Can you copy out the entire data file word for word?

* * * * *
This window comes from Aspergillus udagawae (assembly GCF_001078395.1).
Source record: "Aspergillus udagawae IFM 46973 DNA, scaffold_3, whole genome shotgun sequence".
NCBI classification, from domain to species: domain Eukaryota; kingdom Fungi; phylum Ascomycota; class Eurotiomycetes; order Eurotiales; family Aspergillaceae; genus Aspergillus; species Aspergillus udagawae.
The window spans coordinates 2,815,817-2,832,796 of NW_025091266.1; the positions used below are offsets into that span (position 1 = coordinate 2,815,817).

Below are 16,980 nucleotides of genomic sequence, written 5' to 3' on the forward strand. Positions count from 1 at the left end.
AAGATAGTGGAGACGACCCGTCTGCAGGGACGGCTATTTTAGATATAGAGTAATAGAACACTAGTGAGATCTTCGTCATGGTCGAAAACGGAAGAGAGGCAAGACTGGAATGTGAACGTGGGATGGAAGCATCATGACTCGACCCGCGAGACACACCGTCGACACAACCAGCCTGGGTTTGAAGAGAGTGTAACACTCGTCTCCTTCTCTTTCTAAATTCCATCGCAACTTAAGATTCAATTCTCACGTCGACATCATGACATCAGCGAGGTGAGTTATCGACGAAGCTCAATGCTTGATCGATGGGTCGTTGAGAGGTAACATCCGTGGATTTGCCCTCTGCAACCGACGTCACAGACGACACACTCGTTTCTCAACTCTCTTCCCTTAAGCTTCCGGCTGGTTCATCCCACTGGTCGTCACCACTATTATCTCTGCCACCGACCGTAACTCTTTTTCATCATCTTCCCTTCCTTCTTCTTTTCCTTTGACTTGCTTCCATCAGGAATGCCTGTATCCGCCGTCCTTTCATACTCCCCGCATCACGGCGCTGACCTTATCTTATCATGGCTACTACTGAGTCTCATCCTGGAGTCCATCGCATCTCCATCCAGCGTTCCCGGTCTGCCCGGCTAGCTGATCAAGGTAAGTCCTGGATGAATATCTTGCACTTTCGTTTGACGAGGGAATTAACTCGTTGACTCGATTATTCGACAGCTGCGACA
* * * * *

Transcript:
This window comes from Aspergillus udagawae (assembly GCF_001078395.1).
Source record: "Aspergillus udagawae IFM 46973 DNA, scaffold_3, whole genome shotgun sequence".
NCBI classification, from domain to species: domain Eukaryota; kingdom Fungi; phylum Ascomycota; class Eurotiomycetes; order Eurotiales; family Aspergillaceae; genus Aspergillus; species Aspergillus udagawae.
The window spans coordinates 2,815,817-2,832,796 of NW_025091266.1; the positions used below are offsets into that span (position 1 = coordinate 2,815,817).

Below are 16,980 nucleotides of genomic sequence, written 5' to 3' on the forward strand. Positions count from 1 at the left end.
AAGATAGTGGAGACGACCCGTCTGCAGGGACGGCTATTTTAGATATAGAGTAATAGAACACTAGTGAGATCTTCGTCATGGTCGAAAACGGAAGAGAGGCAAGACTGGAATGTGAACGTGGGATGGAAGCATCATGACTCGACCCGCGAGACACACCGTCGACACAACCAGCCTGGGTTTGAAGAGAGTGTAACACTCGTCTCCTTCTCTTTCTAAATTCCATCGCAACTTAAGATTCAATTCTCACGTCGACATCATGACATCAGCGAGGTGAGTTATCGACGAAGCTCAATGCTTGATCGATGGGTCGTTGAGAGGTAACATCCGTGGATTTGCCCTCTGCAACCGACGTCACAGACGACACACTCGTTTCTCAACTCTCTTCCCTTAAGCTTCCGGCTGGTTCATCCCACTGGTCGTCACCACTATTATCTCTGCCACCGACCGTAACTCTTTTTCATCATCTTCCCTTCCTTCTTCTTTTCCTTTGACTTGCTTCCATCAGGAATGCCTGTATCCGCCGTCCTTTCATACTCCCCGCATCACGGCGCTGACCTTATCTTATCATGGCTACTACTGAGTCTCATCCTGGAGTCCATCGCATCTCCATCCAGCGTTCCCGGTCTGCCCGGCTAGCTGATCAAGGTAAGTCCTGGATGAATATCTTGCACTTTCGTTTGACGAGGGAATTAACTCGTTGACTCGATTATTCGACAGCTGCGACA